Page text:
Tag Archives: World Cafe Live

Shawn Colvin at the World Cafe Live in Philly, 11/1/17

In some respects, life is little more than a succession of ephemeral moments that fit like bricks into the design that is the present; and the present is little more than the latest iteration in that never-ending stack of interlocked instances.

Life, in other words, is akin to a never-ending construction project – a thought that occurred to me on Wednesday, November 1st, when Diane and I saw singer-songwriter Shawn Colvin at the World Cafe Live in West Philly for the umpteenth time. We first saw her in the early ‘90s – at the TLA in 1992, I believe, on the Fat City tour. And though we haven’t seen her every time she’s come to town since, as time and circumstance (and money) always play a part, we’ve seen her more times than I can count.

I first heard her crystalline voice during my Folk Show days in the mid-1980s, when she was a semi-regular fixture on the Fast Folk Musical Magazine series. Some early morns I was lazier than others, and I’d drop one of those compilation LPs onto the turntable and play two or three or more songs in a row. (She and Lucy Kaplansky often sang together, it seemed, though that may be my memory playing tricks on me.)

But, honestly, the folksinger I normally looked for on those comps wasn’t Shawn, but Suzanne – Vega, that is. It wasn’t until Shawn’s debut LP, Steady On in late 1989, that I signed on as a fan. The title tune, “Diamond in the Rough,” “Shotgun Down the Avalanche,” “Ricochet in Time” – well, what can be said? They’ve stayed with me.

This latest concert was in support of the “20th Anniversary Edition” of her platinum-selling 1996 album A Few Small Repairs album, which is home to the Grammy-winning “Sunny Came Home.” (That October 1st marked its 21st anniversary wasn’t mentioned.) After opening with Tom Petty’s “Wildflowers,” she played the album from start to finish, and shared stories behind several of the songs – “Get Out of This House,” for example, was born from her loathing of the writing room in her then-new house.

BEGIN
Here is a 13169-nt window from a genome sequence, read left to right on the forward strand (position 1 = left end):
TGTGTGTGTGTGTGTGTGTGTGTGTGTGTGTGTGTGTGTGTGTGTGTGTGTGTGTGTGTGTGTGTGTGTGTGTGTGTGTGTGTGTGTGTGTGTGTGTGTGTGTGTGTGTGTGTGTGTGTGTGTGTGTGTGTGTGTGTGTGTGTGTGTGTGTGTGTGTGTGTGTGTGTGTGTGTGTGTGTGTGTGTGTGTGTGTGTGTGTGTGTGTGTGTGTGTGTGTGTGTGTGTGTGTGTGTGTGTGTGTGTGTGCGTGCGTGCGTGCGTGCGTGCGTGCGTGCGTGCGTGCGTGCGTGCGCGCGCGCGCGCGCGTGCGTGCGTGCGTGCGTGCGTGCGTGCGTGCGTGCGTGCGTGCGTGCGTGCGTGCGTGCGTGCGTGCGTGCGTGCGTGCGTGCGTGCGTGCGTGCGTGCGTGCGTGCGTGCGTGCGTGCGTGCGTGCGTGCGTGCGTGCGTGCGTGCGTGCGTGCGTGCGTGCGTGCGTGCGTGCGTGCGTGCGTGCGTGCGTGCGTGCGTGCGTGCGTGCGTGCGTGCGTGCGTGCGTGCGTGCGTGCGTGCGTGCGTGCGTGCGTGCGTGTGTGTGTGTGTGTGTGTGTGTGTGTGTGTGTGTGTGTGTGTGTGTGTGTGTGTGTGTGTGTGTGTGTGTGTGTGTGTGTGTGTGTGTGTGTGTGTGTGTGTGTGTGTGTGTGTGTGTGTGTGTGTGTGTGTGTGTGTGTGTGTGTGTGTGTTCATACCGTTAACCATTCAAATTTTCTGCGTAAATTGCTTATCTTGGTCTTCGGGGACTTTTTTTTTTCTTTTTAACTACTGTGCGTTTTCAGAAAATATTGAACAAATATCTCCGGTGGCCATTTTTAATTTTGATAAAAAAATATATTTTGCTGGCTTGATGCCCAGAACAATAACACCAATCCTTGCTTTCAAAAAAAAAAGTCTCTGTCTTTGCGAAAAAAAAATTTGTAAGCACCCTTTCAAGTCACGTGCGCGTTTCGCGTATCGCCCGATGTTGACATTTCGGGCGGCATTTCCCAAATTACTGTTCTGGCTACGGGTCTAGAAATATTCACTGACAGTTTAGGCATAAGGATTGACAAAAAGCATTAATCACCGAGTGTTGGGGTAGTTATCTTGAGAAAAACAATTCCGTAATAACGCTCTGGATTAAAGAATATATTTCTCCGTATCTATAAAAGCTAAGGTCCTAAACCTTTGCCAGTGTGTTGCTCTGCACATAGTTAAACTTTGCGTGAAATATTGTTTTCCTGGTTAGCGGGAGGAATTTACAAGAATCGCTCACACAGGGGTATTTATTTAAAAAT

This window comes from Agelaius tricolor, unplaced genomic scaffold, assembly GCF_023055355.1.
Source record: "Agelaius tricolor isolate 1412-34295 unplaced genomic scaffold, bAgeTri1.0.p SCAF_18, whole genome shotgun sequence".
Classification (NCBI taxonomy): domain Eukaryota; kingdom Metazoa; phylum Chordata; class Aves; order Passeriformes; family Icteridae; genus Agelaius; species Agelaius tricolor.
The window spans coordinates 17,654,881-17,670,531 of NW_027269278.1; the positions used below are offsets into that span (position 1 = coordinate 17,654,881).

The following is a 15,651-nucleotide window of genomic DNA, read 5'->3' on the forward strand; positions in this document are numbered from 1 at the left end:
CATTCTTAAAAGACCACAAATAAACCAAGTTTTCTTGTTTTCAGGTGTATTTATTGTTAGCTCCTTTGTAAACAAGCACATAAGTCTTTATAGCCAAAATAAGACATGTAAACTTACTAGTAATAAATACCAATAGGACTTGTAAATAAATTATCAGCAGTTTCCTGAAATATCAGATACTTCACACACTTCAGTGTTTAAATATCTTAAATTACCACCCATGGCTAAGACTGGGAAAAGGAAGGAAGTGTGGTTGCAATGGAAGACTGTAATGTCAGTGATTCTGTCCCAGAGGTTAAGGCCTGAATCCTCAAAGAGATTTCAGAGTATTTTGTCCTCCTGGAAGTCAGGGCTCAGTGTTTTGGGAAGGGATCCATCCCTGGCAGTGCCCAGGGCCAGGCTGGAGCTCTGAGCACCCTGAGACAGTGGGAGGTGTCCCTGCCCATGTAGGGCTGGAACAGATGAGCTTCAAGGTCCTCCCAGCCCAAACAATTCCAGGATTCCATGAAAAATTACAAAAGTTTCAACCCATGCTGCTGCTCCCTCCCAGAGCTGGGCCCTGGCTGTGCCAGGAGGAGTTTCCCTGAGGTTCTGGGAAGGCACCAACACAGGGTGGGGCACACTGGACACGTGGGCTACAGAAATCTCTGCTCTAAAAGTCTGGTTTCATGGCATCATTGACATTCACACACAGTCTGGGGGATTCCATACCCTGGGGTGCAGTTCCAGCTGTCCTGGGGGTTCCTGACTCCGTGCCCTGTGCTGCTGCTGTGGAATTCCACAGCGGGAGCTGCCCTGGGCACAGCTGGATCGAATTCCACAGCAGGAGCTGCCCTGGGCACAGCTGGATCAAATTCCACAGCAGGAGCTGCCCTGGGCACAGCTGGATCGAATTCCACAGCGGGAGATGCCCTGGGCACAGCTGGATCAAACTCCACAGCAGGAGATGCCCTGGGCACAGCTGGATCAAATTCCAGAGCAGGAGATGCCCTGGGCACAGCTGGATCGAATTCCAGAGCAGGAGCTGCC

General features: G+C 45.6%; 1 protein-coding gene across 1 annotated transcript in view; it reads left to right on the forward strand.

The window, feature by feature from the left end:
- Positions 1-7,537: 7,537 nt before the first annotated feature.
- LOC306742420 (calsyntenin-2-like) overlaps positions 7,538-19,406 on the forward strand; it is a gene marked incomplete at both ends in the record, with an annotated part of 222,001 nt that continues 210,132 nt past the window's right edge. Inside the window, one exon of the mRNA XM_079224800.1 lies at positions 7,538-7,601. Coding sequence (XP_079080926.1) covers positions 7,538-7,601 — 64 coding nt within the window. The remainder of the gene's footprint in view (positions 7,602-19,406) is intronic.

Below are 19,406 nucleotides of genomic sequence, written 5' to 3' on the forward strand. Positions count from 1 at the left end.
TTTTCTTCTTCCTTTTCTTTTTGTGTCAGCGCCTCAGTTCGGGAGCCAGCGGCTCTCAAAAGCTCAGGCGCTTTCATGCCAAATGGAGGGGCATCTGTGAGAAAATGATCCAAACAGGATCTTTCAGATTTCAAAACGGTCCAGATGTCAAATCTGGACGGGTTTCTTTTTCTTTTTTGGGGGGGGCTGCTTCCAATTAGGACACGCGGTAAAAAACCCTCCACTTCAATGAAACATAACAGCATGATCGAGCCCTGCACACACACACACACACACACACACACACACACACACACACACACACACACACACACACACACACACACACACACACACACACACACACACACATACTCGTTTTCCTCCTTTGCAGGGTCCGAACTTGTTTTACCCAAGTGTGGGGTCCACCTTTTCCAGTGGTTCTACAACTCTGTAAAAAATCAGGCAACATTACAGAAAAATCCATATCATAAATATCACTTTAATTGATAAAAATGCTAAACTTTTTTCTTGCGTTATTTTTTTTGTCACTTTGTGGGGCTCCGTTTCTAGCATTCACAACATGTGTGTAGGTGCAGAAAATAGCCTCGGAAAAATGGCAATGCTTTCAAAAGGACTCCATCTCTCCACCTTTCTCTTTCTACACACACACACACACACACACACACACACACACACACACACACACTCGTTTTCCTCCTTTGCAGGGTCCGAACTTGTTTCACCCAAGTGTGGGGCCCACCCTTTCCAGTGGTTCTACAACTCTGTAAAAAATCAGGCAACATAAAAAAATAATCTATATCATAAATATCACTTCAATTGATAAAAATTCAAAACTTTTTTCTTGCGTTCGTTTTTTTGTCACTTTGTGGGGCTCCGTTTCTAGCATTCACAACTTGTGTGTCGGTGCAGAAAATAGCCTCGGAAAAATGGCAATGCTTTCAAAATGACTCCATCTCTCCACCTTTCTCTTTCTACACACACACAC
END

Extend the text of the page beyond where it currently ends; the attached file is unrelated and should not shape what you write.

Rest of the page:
That’s not my video, I should mention. We were in the front row, far right – a bad angle, as the picture up top and one below shows.

Another insight: “Wichita Skyline,” another of the album’s highlights, was about her childhood in South Dakota, but she changed the locale due to John Levanthal’s melody, which pays homage to “Wichita Lineman.”

My favorite moments of the night came during the encores, which included a sterling cover of the Beatles’ “I’ll Be Back.” (And just as when she, Emmylou Harris and Patty Griffin performed it back in ’09…no one appears to have captured it.) “Steady On,” too, was grand:

Larry Campbell and Teresa Williams, who opened with their own set before backing Shawn, were very good, too. During their set, Larry explained that he and Shawn go way, way back. He got his start playing in a band with Buddy Miller, and she joined in 1980. So they’ve played together, on and off, for decades. During her set, Shawn recalled a pre-fame gig in Albany when they played four 45-minute sets a night.

I actually would have preferred, I think, a 25th anniversary celebration of Fat City, or at least the addition of the one-size-fits-all-song that is “Polaroids” (she used to turn it int a medley) to the set. But, personal preferences aside, it was a great show.

That said, here she is in 1994 on the BBC performing “Polaroids”…

Here’s the setlist, though I believe I may be missing one of the encores…

  1. Wildflowers
  2. Sunny Came Home
  3. Get Out of This House
  4. The Facts About Jimmy
  5. You and the Mona Lisa
  6. Trouble
  7. I Want It Back
  8. If I Were Brave
  9. Wichita Skyline
  10. 84,000 Different Delusions
  11. Suicide Alley
  12. New Thing Now
  13. Nothin’ on Me

Encores,

  1. I’ll Be Back
  2. Steady On
  3. Tenderness on the Block
  4. Diamond in the Rough
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Shelby Lynne & Allison Moorer in Philadelphia, 8/25/2017

Shelby Lynne and Allison Moorer’s new album, Not Dark Yet, is a sublime set that finds the sisters adding a wondrous luster to borrowed gems penned by the likes of Bob Dylan, Townes Van Zandt and Merle Haggard, among others. In a way, it’s the sonic equivalent of jewelry row in Philadelphia – or, to change metaphors, an exhibit at the Museum of Art. Each painting reflects and transcends the reality that birthed them. But when the Moorer sisters performed the same 10 songs last night at the World Cafe Live in West Philly, it was as if those paintings morphed into a spellbinding motion picture filled with shadows and light.